Read-an-intro fundraiser for Ukraine

Writing paper introductions and abstracts is both a science and an art. It is also something that younger scholars often struggle with the most. To help budding economists develop their skills and to help Ukrainians affected by the war, we are bringing together a team of more experienced economists to provide feedback on paper abstracts and introductions in exchange for donations to support underserved humanitarian needs of Ukrainians.

How to receive feedback

  • To receive feedback on your own paper or on the paper of another specific person, donate at least $100 to this fund to fill gaps in humanitarian aid needs in Ukraine (donations are tax-deductible). Please forward a confirmation of your donation along with the paper that you would like feedback on to
    • Important rules: The paper should be in pdf format. Please send the entire paper even though we are only giving feedback on abstracts+introduction; having the complete paper may help the reader. You can request feedback from a specific person (see list below), but depending on supply and demand factors, we may not be able to accommodate your request. You can also request that your identity not be known to the reader. In that case, please send an anonymized pdf. If you’re asking for feedback on a paper you are not a co-author on (e.g., the paper of your advisee), please secure their permission first.
  • To sponsor free feedback for a PhD student, donate any amount to this fund to fill gaps in humanitarian aid needs in Ukraine (donations are tax-deductible) and forward a confirmation or screenshot of your donation to We will keep track of sponsor donations and provide free feedback for each $100 in cumulative donations to students on our free feedback wait list.

How to get free feedback

At this point, only PhD students are eligible for free feedback. Additionally, even though we are only giving feedback on abstracts and introduction, you must have a complete paper draft to receive free feedback.

You can sign up for the free feedback list here. Note that free feedback will be allocated not on a first-come first-serve basis but based on a combination of prioritization of certain groups (e.g., PhD students planning to be on the market next year) and availability of suitable readers. If your paper is chosen for free feedback, you will be able to request that your identity not be known to the reader.

What to expect from the feedback

  1. Each economist who has signed up to provide feedback agrees to spend an hour of their time per paper reading and giving feedback (the hour includes writing up feedback).
  2. The goal of the feedback is to provide big-picture comments on motivation, framing, structure, and so on. While readers may make comments about grammar and sentence structure, we are not copy-editors. We will try to give you as much guidance for improving the introduction as possible but we will not do it for you.
  3. Readers will try to provide feedback within a week of receiving the paper, but depending on volume, it may take two weeks.
  4. There will be a process in place for anyone unsatisfied with the feedback they receive. Instructions will be shared with individuals getting feedback.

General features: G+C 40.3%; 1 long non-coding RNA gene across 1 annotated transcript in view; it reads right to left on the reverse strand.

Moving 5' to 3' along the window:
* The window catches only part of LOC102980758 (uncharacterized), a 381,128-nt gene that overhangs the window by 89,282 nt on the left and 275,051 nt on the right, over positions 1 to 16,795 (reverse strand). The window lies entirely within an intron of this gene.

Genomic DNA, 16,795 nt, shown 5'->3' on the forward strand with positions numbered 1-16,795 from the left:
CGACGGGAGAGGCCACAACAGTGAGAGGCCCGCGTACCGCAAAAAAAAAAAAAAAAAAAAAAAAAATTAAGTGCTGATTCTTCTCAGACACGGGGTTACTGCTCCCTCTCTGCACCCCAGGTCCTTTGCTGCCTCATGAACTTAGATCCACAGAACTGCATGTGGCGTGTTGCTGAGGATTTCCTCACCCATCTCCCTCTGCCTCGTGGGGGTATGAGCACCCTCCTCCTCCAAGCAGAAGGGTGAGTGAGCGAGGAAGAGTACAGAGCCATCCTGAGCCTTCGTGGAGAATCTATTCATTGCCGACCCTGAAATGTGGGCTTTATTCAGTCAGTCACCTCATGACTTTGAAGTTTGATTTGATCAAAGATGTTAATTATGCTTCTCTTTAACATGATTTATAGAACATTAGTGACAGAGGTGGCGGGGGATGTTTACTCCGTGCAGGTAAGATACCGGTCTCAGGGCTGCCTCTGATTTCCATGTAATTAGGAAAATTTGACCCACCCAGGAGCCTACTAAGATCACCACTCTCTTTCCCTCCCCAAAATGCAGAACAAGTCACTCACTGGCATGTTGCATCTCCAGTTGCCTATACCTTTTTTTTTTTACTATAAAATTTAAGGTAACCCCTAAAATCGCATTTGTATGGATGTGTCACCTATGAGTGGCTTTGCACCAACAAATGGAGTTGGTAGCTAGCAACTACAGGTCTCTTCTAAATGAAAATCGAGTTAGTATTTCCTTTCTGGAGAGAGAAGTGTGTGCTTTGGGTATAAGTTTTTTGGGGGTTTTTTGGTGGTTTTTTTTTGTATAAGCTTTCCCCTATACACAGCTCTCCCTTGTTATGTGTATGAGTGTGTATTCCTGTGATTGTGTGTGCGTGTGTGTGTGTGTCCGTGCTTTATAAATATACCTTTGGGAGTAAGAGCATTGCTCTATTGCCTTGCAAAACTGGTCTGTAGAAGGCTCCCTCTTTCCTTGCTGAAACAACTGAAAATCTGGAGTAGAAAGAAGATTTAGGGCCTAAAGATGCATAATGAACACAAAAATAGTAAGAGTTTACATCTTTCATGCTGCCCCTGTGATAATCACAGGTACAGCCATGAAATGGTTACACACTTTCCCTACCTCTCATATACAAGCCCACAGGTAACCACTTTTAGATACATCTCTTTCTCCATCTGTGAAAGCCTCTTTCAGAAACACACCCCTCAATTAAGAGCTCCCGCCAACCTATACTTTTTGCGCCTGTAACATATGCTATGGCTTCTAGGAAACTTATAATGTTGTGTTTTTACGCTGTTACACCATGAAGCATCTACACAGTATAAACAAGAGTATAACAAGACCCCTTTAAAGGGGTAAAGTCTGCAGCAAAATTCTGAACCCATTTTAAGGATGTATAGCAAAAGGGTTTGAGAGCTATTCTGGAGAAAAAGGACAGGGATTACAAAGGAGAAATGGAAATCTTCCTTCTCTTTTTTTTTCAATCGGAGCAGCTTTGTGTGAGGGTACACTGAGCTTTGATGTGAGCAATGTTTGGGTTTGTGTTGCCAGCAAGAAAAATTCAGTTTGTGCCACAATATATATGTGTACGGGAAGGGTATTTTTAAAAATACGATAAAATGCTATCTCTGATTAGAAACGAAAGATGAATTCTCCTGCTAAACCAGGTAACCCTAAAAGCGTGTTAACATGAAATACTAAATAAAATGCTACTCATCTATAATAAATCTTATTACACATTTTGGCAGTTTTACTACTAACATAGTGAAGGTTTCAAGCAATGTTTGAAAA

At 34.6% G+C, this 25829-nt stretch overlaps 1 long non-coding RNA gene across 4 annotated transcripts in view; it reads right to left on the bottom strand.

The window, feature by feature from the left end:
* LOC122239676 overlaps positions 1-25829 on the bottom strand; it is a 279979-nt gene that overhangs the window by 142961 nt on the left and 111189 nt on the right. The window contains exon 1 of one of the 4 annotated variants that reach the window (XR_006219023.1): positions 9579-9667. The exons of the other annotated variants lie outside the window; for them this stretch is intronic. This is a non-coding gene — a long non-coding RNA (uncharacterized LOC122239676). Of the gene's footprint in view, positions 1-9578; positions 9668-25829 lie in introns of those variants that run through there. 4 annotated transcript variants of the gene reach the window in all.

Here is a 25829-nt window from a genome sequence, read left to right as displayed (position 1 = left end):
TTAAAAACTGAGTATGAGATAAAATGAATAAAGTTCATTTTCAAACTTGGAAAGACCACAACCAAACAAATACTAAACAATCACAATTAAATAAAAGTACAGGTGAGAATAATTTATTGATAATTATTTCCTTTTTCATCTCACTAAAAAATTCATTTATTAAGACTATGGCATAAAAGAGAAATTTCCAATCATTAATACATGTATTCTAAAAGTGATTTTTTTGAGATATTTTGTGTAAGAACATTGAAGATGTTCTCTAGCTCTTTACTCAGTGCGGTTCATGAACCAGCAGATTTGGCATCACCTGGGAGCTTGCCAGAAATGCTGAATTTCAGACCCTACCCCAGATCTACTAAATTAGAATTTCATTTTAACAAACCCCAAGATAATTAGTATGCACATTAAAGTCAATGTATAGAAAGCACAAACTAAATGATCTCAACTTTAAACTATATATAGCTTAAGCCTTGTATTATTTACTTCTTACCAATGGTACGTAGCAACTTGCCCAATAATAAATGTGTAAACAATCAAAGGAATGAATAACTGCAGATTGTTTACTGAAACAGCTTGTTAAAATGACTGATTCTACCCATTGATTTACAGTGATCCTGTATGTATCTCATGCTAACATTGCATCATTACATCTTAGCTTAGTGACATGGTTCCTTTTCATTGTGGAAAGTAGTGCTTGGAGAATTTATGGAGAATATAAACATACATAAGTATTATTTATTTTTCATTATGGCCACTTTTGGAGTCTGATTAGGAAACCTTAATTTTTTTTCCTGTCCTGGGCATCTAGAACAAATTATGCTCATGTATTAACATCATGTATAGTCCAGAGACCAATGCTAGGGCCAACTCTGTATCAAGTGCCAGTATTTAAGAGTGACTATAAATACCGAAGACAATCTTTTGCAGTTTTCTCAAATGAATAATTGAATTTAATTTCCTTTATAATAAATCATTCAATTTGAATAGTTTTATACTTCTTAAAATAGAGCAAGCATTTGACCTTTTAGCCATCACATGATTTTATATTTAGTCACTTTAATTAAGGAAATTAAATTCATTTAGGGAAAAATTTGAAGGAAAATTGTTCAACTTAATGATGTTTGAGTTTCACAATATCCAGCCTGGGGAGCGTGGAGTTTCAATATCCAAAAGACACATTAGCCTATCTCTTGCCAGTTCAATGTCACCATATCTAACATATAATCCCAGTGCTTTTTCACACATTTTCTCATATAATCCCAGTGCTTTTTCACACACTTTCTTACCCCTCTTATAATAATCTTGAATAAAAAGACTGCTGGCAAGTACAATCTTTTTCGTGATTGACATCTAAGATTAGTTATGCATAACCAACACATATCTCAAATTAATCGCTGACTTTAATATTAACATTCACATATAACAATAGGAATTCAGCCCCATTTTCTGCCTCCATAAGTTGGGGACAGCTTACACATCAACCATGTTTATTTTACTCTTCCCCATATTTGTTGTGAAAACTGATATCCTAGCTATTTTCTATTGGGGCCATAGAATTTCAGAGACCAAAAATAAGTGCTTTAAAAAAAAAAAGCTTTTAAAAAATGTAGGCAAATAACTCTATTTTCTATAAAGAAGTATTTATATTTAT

List of people* providing feedback

  1. David Clingingsmith, Associate Professor of Economics
  2. Tatyana Deryugina, Associate Professor of Finance, University of Illinois, Urbana-Champaign
  3. Anastassia Fedyk, Assistant Professor, UC Berkeley Haas School of Business
  4. Anne Fitzpatrick, Assistant Professor, UMass Boston
  5. Ludovica Gazze, Assistant Professor, University of Warwick
  6. Robert Gonzalez, Assistant Professor, Georgia Tech
  7. Nandini Gupta, Associate Professor of Finance, Indiana University
  8. Holger Herz, Professor, University of Fribourg, Switzerland
  9. Daniel Heyen, Professor, University of Kaiserslautern
  10. Matt Holian, Professor and Chair, Economics Department, San Jose State University
  11. Dmytro Hryshko, Associate Professor, University of Alberta
  12. Sarah Jacobson, Associate Professor of Economics, Williams College
  13. Matthew Kotchen, Professor, Yale University
  14. Andrea La Nauze, Lecturer, University of Queensland
  15. Ben Lester, Federal Reserve Bank of Philadelphia
  16. Arik Levinson, Professor of Economics, Georgetown University
  17. Bart Lipman, Professor, Boston University
  18. Alejandro Lopez-Lira, Assistant Professor of Finance, University of Florida
  19. Luca Mazzone, Economist, International Monetary Fund
  20. Aleksandr Michuda, Assistant Research Professor
  21. Daniel Millimet, Professor of Economics, Southern Methodist University
  22. Juan Moreno Cruz, Associate Professor and Canada Research Chair in Energy Transitions, University of Waterloo
  23. Olena Ogrokhina, Associate Professor, Lafayette College
  24. Mallesh Pai, Associate Professor, Rice University
  25. Nicolas Petrosky-Nadeau, FRB San Francisco
  26. Stefano Pietrosanti, Economist
  27. Jean Paul Rabanal, Associate Professor of Finance, University of Stavanger, Norway
  28. Colin Rowat, Senior Lecturer, University of Birmingham
  29. Olga Rud, Associate Professor, University of Stavanger
  30. Daniel Schaefer, Assistant Professor, Johannes Kepler University Linz
  31. Eva Schliephake, Assistant Professor, Católica Lisbon
  32. Hans Henrik Sievertsen, Senior Lecturer, University of Bristol
  33. Marciano Siniscalchi, Full Professor, Northwestern University Economics Department
  34. Arthur Small, Lecturer, University of Virginia
  35. Constantine Sorokin, Lecturer, Glasgow University
  36. Bryan Stuart, Economist

*Some people providing feedback asked not to be listed publicly.